Coverage of the Property (Relationships) Act

lawyer making couple sign divorce papersThe failure of a relationship is often painful. Emotions can run high. A reasonable discussion may not be easy when it comes to dividing properties. You may need a property lawyer in Wellington to help you. The lawyer may refer to The Property (Relationships) Act to advise you on what you should get.

However, your relationship should qualify under the Act to apply. Here are the types of relationships that the Act covers.

Three-year rule

If you have been together with the same person for a minimum of three years, you can have an equal share in some properties. These include the home you shared, cars, appliances, and furniture. You do not have to be married to fall under the Act’s coverage. People in a civil union or a de facto relationship will also qualify.

A couple in a de facto relationship lives together in a domestic arrangement without formalising it with the civil authorities. You both need to be at least 18 years old. You can be of the same or opposite sex.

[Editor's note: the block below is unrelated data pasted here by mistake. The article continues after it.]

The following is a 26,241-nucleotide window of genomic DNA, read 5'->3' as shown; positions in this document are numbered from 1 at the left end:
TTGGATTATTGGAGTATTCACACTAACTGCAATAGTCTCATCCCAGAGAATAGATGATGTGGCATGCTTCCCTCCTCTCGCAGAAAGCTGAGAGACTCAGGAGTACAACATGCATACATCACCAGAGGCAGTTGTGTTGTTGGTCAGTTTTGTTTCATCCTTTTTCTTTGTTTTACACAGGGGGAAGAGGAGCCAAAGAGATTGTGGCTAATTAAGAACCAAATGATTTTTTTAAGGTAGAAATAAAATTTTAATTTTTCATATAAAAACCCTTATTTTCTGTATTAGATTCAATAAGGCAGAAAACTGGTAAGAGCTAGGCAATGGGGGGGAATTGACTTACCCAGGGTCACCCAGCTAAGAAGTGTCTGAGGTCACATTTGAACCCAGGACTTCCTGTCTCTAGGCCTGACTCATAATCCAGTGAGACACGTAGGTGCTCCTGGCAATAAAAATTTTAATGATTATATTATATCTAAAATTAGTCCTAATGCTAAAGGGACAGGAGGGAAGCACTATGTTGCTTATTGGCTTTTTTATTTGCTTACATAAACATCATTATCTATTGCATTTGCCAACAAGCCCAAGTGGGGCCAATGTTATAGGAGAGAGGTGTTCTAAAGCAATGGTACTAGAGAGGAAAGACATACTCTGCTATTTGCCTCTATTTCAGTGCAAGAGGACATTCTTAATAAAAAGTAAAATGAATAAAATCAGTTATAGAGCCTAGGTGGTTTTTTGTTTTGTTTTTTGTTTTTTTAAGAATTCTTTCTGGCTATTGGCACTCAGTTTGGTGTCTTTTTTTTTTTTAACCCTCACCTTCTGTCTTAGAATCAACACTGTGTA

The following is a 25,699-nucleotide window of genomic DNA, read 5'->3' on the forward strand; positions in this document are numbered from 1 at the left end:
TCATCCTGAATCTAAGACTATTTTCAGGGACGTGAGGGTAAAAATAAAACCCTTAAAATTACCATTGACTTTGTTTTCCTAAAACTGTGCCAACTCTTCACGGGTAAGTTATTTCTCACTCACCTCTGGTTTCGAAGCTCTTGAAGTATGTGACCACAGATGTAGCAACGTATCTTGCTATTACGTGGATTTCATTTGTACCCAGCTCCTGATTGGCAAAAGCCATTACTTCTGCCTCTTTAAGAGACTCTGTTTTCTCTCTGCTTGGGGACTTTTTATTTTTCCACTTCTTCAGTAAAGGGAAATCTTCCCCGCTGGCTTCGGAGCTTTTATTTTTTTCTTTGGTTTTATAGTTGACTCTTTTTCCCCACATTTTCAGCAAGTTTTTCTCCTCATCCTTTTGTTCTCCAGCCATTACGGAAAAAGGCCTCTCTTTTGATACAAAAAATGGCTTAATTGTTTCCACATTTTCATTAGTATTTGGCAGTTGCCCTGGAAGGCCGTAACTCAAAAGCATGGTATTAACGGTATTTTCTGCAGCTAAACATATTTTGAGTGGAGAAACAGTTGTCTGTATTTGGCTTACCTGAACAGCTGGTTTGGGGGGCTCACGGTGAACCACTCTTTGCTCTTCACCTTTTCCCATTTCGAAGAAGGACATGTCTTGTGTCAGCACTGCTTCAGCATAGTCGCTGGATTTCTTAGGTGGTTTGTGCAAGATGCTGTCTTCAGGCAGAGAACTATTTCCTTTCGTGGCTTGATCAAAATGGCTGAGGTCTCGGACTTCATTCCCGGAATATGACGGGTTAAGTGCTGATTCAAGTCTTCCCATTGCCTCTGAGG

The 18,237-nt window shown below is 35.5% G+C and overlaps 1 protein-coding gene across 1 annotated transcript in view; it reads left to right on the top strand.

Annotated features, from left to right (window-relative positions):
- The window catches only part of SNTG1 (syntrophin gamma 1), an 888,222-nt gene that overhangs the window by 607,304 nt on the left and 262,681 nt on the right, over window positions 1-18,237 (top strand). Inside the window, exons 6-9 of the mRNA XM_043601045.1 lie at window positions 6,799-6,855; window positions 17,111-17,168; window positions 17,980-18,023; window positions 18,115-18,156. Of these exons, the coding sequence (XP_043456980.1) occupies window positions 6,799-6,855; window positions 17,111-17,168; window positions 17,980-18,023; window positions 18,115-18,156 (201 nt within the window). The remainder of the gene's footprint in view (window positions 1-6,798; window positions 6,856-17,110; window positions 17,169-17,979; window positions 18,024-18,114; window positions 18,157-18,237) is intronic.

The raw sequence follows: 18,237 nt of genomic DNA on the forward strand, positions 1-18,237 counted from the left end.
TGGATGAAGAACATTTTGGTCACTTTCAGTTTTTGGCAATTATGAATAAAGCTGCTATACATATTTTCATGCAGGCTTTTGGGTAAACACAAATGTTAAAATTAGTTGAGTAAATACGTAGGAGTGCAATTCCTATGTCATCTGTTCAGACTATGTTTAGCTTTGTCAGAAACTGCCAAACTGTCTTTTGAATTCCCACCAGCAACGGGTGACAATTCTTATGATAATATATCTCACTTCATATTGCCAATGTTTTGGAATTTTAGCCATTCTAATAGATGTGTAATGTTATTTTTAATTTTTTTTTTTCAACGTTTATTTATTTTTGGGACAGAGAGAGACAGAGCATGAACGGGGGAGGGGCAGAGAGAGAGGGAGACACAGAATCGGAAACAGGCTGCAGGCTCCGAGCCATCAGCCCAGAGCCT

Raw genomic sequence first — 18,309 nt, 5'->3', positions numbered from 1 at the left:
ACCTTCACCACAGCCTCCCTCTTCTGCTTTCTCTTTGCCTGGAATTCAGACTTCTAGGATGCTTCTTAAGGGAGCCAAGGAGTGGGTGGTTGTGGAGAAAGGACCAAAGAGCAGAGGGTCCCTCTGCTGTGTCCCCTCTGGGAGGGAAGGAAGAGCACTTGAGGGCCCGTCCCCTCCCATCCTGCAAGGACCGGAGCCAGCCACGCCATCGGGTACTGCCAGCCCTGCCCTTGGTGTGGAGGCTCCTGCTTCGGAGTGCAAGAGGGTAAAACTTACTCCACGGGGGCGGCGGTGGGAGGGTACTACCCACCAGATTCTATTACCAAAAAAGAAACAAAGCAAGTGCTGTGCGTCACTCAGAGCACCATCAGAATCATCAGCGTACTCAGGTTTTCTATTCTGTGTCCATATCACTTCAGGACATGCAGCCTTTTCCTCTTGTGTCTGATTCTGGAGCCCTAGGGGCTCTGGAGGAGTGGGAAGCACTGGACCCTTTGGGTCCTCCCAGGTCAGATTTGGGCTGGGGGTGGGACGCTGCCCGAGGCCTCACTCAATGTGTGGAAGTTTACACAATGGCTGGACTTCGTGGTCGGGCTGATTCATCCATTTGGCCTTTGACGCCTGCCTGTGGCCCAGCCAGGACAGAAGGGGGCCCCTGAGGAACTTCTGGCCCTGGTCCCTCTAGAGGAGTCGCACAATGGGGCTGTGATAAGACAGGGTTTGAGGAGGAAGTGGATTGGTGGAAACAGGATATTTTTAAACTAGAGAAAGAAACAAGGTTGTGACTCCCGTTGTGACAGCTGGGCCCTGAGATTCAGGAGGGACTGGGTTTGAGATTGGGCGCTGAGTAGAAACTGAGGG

Recognised couples

People who have been married or in a civil union for less than three years also fall under the rules of the act. However, it may not be equal sharing. In some cases, the division of the property may be according to how much each partner put into the relationship. There are no hard and fast rules in these cases. It is up to your lawyer to present your case so that you get a fair share of the property.

De facto couples

The Act does not usually cover a couple in a de facto relationship for less than three years, except in rare cases. You can simply agree on how you should do it. If that is not working for you, you can use other property rules to divide the properties.

You do not need a property lawyer if you and your partner can agree on how to divide properties when a relationship ends. But this is not usually the case. You need a lawyer to help you get your fair share of the property you own together.